Former Woodstock supervisor seeks to succeed Hein (updated)

Jeff Moran, who served two terms as Woodstock town supervisor from 2008 to 2012, has joined the field of Democrats seeking the party’s nomination to run for Ulster County executive to succeed Mike Hein, who left the post after 10 years to take a leadership job in state government.

Moran said in an email on Wednesday that he owns Electric Prism, a software development company that specializes in online learning applications and graphical user interfaces. He said he also has a background in architectural sculpture, commercial film production and mechanical contracting.

Also seeking the nomination are Pat Ryan, the runner-up in last year’s Democratic primary for New York’s 19th Congressional District seat; and Pat Strong, who ran unsuccessfully for state Senate last year.

Ulster Democratic committee members are set to meet on Feb. 20 in Kingston to nominate a candidate to run in a special election to serve until Hein’s term expires at the end of the year. But the county’s Democratic and Republican chairmen reportedly have both asked Gov. Andrew Cuomo to forego calling a special election, which they say is costly and unnecessary because another election must be held this year for a full, four-term term as county executive.

Skipping the special election would mean that Ulster voters would have to cast ballots only once or twice (in the event of a June 25 primary) for county executive this year, rather than three times.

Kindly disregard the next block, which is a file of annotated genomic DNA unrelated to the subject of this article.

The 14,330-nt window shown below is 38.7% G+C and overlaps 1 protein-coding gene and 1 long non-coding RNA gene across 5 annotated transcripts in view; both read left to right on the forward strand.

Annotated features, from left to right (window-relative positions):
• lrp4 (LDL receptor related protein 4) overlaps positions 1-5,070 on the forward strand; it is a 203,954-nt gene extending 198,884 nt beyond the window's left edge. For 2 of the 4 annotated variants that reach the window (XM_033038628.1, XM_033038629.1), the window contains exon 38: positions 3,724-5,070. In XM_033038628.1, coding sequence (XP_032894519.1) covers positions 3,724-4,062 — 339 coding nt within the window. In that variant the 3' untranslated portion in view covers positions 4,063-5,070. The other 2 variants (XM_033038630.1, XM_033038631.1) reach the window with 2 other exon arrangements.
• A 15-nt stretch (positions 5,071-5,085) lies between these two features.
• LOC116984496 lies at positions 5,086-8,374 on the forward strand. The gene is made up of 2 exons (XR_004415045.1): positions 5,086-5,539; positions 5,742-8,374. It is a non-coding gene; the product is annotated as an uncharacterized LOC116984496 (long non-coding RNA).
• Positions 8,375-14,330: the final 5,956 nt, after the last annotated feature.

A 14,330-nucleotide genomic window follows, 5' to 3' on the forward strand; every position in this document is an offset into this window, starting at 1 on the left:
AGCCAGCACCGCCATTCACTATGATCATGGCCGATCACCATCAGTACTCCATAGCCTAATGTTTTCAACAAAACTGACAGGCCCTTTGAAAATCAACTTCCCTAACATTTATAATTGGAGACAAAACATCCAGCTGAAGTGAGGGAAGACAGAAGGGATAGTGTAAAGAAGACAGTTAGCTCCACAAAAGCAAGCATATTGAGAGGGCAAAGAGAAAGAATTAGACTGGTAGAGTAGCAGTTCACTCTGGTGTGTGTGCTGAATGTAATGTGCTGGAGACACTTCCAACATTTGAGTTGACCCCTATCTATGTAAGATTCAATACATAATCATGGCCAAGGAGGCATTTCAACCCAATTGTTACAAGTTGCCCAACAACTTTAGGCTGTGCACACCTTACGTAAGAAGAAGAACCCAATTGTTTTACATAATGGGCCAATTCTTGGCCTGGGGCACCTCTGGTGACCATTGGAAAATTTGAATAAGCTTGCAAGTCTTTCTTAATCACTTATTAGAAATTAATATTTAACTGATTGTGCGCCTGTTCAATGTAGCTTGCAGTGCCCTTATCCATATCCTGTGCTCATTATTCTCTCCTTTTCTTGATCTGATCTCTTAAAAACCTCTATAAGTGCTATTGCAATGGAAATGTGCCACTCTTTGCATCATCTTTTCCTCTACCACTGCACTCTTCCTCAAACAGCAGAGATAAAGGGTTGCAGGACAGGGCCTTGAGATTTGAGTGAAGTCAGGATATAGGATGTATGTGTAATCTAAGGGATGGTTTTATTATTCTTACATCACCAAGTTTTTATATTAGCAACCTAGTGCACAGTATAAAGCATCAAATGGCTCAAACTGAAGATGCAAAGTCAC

Moran said he does plan to compete in a Democratic primary if the party nominates another candidate on Feb. 20.

Adele Reiter, a deputy county executive and Hein’s former chief of staff, is serving as acting county executive until a successor is elected. Hein resigned from his post on Sunday to start work as acting commissioner of the state Office of Temporary and Disability Assistance, pending confirmation of his appointment by the state Senate.

(Update: Cardinale said Friday that Ulster County Attorney Mark Longtoe is discussing with Cuomo’s office whether the governor or the county would schedule a special election. The answer is ambiguous because the county charter says only that a special election must be called without 90 days of the county executive’s resignation, not who would make that call.

Cardinale said he hopes to oppose a special election because it could cost the county around $350,000 and result in Ulster having as many as four different county executives in the span of a year.)

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